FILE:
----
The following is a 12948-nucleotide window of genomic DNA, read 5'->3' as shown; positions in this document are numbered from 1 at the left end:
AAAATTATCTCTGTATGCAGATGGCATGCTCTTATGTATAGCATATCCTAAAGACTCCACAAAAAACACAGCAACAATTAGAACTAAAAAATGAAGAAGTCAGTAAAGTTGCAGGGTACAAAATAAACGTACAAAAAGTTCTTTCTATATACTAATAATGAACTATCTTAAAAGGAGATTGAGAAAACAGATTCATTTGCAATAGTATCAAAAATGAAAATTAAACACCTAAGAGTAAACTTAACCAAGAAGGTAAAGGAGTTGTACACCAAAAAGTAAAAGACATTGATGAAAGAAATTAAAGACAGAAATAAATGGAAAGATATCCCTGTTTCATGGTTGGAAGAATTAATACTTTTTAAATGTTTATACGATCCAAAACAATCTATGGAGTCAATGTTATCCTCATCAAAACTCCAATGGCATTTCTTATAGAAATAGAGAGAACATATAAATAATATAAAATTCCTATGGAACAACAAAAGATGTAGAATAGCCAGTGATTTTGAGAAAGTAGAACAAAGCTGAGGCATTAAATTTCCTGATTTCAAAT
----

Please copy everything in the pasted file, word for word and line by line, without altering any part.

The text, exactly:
The following is a 12948-nucleotide window of genomic DNA, read 5'->3' as shown; positions in this document are numbered from 1 at the left end:
AAAATTATCTCTGTATGCAGATGGCATGCTCTTATGTATAGCATATCCTAAAGACTCCACAAAAAACACAGCAACAATTAGAACTAAAAAATGAAGAAGTCAGTAAAGTTGCAGGGTACAAAATAAACGTACAAAAAGTTCTTTCTATATACTAATAATGAACTATCTTAAAAGGAGATTGAGAAAACAGATTCATTTGCAATAGTATCAAAAATGAAAATTAAACACCTAAGAGTAAACTTAACCAAGAAGGTAAAGGAGTTGTACACCAAAAAGTAAAAGACATTGATGAAAGAAATTAAAGACAGAAATAAATGGAAAGATATCCCTGTTTCATGGTTGGAAGAATTAATACTTTTTAAATGTTTATACGATCCAAAACAATCTATGGAGTCAATGTTATCCTCATCAAAACTCCAATGGCATTTCTTATAGAAATAGAGAGAACATATAAATAATATAAAATTCCTATGGAACAACAAAAGATGTAGAATAGCCAGTGATTTTGAGAAAGTAGAACAAAGCTGAGGCATTAAATTTCCTGATTTCAAAT